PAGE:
If it ain't broke, don't fix it. But if it is broke, as Ukraine's criminal justice system is, how to fix it? Does society start from scratch or simply focus on a few areas at a time? These are the questions that Ukrainians are still wrestling with, nearly 24 years after the collapse of the Soviet Union The U.S.S.R.'S half-life is proving to be way too long, and the legal system provides one of the best examples of how much damage was inflicted during those 70 years.
Basic legal concepts are either not appreciated or in force here.
Probable cause – It still feels like a society where police can take people away in the dead of night on any pretext.
Presumption of innocence until proven guilty – Suspects can be subject to damning pre-trial publicity. Putting defendants in courtroom cages announces to the world: This is a guilty person. Lengthy pre-trial detention assumes guilt and ruins lives.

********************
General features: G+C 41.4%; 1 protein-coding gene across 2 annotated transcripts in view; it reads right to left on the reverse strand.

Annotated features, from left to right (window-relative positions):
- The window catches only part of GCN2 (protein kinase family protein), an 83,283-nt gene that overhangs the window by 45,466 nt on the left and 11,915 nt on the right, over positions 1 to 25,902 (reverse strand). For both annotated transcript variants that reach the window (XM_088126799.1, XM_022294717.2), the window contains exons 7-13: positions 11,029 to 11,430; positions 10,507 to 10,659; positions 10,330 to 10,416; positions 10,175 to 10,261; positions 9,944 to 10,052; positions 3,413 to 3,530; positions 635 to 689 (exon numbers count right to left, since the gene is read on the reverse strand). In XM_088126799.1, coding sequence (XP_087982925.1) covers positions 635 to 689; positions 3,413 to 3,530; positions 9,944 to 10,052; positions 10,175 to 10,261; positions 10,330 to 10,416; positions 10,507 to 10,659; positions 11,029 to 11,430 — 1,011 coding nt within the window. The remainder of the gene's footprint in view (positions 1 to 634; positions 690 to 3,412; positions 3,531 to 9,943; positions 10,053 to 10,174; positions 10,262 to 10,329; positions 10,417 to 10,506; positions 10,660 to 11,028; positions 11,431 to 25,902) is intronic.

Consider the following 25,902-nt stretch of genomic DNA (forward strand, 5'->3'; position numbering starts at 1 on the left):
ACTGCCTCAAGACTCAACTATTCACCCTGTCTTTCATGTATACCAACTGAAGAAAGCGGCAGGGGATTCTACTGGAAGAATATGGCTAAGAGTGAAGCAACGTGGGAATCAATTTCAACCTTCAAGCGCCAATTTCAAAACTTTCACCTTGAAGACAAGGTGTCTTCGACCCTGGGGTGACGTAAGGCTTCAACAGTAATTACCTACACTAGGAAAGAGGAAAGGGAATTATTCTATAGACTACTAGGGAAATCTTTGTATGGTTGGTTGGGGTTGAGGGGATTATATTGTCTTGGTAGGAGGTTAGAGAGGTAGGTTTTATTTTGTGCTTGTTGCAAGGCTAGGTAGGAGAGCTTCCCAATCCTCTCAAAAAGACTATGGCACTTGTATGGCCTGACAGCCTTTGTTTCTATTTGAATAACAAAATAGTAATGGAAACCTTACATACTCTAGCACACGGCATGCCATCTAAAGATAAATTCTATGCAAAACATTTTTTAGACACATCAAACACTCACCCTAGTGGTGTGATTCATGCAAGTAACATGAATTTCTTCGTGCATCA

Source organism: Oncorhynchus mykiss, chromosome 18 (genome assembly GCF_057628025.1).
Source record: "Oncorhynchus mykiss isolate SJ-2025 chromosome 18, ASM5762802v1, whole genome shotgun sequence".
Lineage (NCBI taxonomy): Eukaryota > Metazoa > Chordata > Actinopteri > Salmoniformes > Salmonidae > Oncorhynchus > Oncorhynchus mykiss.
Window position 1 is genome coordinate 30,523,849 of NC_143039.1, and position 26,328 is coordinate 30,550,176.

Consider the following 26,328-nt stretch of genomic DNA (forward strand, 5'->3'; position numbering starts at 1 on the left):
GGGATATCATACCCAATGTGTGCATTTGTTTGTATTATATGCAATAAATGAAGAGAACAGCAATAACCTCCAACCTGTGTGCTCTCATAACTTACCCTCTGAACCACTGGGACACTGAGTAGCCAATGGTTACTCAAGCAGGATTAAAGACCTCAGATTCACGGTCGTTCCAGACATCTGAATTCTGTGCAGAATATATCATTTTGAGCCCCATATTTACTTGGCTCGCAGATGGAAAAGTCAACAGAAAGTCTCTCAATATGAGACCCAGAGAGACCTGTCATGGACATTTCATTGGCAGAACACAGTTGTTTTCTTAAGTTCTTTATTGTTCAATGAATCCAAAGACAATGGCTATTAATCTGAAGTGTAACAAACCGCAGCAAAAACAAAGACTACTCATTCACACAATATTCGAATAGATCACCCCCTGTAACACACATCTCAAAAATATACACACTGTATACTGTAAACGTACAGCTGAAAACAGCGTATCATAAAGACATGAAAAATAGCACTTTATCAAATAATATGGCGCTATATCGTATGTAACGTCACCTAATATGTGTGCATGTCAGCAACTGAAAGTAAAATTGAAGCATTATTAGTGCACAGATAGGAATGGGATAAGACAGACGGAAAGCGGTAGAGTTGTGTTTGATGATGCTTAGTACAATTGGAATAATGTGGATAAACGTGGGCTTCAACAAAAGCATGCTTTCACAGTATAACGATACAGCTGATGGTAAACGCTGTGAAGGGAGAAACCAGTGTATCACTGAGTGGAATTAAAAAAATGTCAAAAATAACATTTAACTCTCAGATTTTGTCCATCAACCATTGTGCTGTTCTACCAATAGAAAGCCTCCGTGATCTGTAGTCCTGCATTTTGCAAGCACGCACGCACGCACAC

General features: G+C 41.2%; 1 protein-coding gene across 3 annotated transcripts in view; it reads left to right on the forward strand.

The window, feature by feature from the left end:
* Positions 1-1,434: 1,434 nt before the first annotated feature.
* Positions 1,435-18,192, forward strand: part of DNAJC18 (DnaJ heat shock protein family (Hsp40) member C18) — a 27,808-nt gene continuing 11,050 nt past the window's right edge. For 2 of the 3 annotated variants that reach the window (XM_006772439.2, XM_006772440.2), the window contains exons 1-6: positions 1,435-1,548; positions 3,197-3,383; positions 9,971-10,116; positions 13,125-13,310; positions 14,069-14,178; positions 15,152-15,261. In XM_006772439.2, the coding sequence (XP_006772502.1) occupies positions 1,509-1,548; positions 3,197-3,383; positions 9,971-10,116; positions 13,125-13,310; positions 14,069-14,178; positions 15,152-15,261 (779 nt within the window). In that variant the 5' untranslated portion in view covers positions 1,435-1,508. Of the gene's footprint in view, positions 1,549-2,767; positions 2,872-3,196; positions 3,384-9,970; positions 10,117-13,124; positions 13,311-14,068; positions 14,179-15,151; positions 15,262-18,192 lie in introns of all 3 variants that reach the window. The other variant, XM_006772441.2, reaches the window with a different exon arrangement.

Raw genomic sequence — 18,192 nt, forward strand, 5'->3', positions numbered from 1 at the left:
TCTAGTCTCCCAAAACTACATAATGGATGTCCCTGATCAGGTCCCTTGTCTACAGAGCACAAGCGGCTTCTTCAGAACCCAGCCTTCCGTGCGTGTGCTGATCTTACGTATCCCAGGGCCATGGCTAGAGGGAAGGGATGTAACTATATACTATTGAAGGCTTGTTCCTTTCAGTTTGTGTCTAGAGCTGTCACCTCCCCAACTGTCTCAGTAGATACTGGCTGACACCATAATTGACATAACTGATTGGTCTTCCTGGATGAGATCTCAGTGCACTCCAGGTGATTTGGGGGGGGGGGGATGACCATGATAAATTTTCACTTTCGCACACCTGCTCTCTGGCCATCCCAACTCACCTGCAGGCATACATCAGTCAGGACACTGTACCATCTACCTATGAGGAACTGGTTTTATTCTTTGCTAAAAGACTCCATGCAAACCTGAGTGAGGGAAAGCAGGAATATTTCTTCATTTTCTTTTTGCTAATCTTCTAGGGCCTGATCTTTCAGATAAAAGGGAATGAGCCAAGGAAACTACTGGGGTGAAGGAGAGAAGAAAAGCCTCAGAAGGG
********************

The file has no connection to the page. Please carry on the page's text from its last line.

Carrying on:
Plea bargains – These come in handy in getting lower-level suspects to turn state's evidence against top-level suspects, in murders and in financial crimes, and also in ensuring justice is done without lengthy and costly trials. I understand plea bargains are happening in Ukraine, but not nearly as often as they should.
Right to a public trial by a jury of one's peers – This is simply not happening in Ukraine's judicial system. Politically-appointed prosecutors still decide it all, or too much, when it comes to commanding corruptible and subservient judges. The bottom line is that politicians don't want to give up control, through appointed prosecutors, judges and police, of who goes to jail and who doesn't in Ukrainian society.
Right to a speedy trial – This is flouted through lengthy pre-trial detention, big delays in trials and incessant political manipulation of investigations. It isn't swift and it isn't justice.
Mariana Antonovych Kyiv Post Legal Affairs Reporter All of our contacts are available online at http://www.kyivpost.com/contacts/
Mark Rachkevych Kyiv Post Editor-at-large
Brian Bonner Kyiv Post Chief Editor